The problem with apologetics

I've spent a fair bit of time addressing apologetics arguments in this blog, from Francis Collins to the always cringe-inducing William Lane Craig. You've heard them all before – the Cosmological Argument, the Argument from Design, the Argument from Moral Law, and the most horribly face-palm-inducing of them all: the Ontological Argument.

My introduction to apologetics was C.S. Lewis' The Case For Christianity back when I was a practicing Christian. Ironically, it ended up doing more to dissuade me from belief than to reaffirm what I desired to be true, mainly because I was disappointed at how easy it was to poke gaping holes in his logic – take away a few early assumptions, and all the subsequent arguments became irrelevant. But there was something else that bothered me quite a bit, which was that Christianity is supposed to be about faith. The more I thought about the implications of "having faith", the more I doubted Christianity's veracity. If it's demonstrably true, what's the value in faith at all?

Apologists want to convince believers that their faith is "reasonable" (hence the title of William Lane Craig's website). But faith, by its very definition, is the affirmation of things that cannot be deduced by reason and evidence. I say this because if God's existence, the truth of the Bible, or the purposeful design of the universe could all be discerned through evidence and reason, faith would be irrelevant. Though it is occasionally claimed otherwise by believers, science – which is based entirely on reason and evidence – never requires that we take anything on faith. Even broad "assumptions" in science, such as the assumption that the laws of physics work the same everywhere in the universe, are derived from and supported by observable evidence and are always taken not as absolute, immutable truth, but as provisional. We always accept that future revelations may re-shape our understanding of reality.

Not so with faith. Faith by its very definition not only assumes the truthfulness of a claim, but exalts the claim as immutable (Hebrews 11:1 – "faith is confidence in what we hope for and assurance about what we do not see"). This is beautifully (and tragically) exemplified by William Lane Craig's face-palmingly circular reasoning:
My knowledge of Christianity’s truth, while supported by strong arguments, is not ultimately based on those arguments but on the witness of God Himself.[link]
That's like saying "I believe it's true because I believe it's true", or "I believe God is real because God made himself real to me."*  As a corollary, this also means that no amount of evidence or reason will ever dissuade the believer, because faith is not derived from evidence and reason. It begs the question, then, what the value is in apologetics aside from placating doubting believers; the arguments have been debunked so thoroughly so many times that they'll never hold weight with non-believers. During my final days as a Christian, I was most discouraged that no apologist really seemed to know where the line should be drawn between faith and evidence. No one wants to believe that their faith is just arbitrary, that they can be fooled into believing anything, but that's precisely the kind of credulity that faith requires.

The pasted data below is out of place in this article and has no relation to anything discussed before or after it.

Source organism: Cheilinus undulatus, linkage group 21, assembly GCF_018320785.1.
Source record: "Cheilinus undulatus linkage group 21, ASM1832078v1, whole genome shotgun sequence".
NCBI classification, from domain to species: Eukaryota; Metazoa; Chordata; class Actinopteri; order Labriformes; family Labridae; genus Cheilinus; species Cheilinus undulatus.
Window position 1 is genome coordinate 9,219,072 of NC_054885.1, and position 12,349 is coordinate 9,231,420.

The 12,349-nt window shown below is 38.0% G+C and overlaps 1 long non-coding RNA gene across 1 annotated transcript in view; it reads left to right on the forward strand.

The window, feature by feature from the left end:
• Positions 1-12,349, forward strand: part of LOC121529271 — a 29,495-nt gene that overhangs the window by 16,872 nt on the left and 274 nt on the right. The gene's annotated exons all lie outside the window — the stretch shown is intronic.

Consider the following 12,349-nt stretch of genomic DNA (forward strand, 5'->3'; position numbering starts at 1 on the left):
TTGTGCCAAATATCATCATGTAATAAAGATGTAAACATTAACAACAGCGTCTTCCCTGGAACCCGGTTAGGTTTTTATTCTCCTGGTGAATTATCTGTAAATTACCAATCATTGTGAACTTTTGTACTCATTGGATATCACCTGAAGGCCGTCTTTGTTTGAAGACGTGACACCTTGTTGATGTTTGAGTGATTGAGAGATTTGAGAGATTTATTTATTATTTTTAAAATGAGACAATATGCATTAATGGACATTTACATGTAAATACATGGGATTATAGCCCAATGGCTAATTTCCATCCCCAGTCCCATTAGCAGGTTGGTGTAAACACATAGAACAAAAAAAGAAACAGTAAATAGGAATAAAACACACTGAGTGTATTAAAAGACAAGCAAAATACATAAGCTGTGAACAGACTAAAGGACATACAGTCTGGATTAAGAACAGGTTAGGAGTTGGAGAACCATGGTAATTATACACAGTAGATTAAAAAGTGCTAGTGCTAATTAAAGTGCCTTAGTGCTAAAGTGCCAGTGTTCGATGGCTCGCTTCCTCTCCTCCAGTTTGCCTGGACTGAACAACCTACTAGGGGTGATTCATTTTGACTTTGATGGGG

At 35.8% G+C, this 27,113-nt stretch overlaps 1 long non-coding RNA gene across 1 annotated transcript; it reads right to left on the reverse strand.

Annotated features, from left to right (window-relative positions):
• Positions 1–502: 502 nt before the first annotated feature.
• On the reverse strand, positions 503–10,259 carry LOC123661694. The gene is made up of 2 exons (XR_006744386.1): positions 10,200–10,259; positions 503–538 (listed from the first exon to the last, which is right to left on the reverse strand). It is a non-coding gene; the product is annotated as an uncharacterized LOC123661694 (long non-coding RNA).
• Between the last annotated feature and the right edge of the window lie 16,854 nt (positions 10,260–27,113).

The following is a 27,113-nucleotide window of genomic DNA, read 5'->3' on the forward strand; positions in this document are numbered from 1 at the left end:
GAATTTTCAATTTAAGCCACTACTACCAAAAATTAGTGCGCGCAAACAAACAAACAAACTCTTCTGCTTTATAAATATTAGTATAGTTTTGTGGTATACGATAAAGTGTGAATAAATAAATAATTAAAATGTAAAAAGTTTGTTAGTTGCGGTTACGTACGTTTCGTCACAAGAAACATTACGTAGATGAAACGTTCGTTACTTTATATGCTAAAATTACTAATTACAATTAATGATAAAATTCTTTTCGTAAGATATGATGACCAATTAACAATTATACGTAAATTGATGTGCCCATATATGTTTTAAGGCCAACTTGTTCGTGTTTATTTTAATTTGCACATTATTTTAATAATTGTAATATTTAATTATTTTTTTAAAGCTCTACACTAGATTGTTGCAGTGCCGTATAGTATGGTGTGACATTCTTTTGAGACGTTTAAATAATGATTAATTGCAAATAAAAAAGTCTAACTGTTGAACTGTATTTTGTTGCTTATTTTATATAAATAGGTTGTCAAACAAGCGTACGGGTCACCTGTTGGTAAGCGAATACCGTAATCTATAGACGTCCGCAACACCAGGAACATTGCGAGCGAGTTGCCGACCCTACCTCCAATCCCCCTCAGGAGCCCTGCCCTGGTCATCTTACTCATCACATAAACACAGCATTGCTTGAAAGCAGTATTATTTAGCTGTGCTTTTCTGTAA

Relating reading: Bud at Dead Logic questions the utility of apologetics. [link]

*When I'm confronted by Christians who claim that their faith is based on experiencing the presence of God, I generally ask them if they think there might be an alternative, rational explanation for their experiences. 


  1. Enjoyed your post - thanks for sharing. CS Lewis is one of my favorites. Your view is intriguing & thought provoking.We all have our personal experiences & beliefs, but I do have to challenge you to check out an event coming up in the spring that I recently was introduced to. March 12, 2011 a simulcast called, oddly enough, The Case for Christianity is taking place that will address the very question you have asked. Led by Lee Strobel (former Legal Editor of the Chicago Tribune) & Mark Mittelberg, all of the most avoided questions Christians don't like to answer or even discuss. Both are authors of extremely intriguing books, I encourage you to check them out as well as the simulcast in March. Definitely worth the time & worthy of the debate! Thanks again!

  2. Thank you for the feedback and suggestion lesli, but I have a feeling there wouldn't be much new for me there. I've already done a three-part rebuttal to Strobel's The Case for Christ here.

  3. Yeah, an event undoubtedly soaked with and chock-full of strawman arguments.


    mike, we're gonna cut off your head...


  5. Thanks for the link over to Dead-Logic

    Some interesting stuff there.

    I checked out Lee's website, that event is just two apologists without any chance of rebuttal.

    Also interesting is their claim of presenting the latest scientific and historical evidence.
    Those discoveries tend to go against them not for them.


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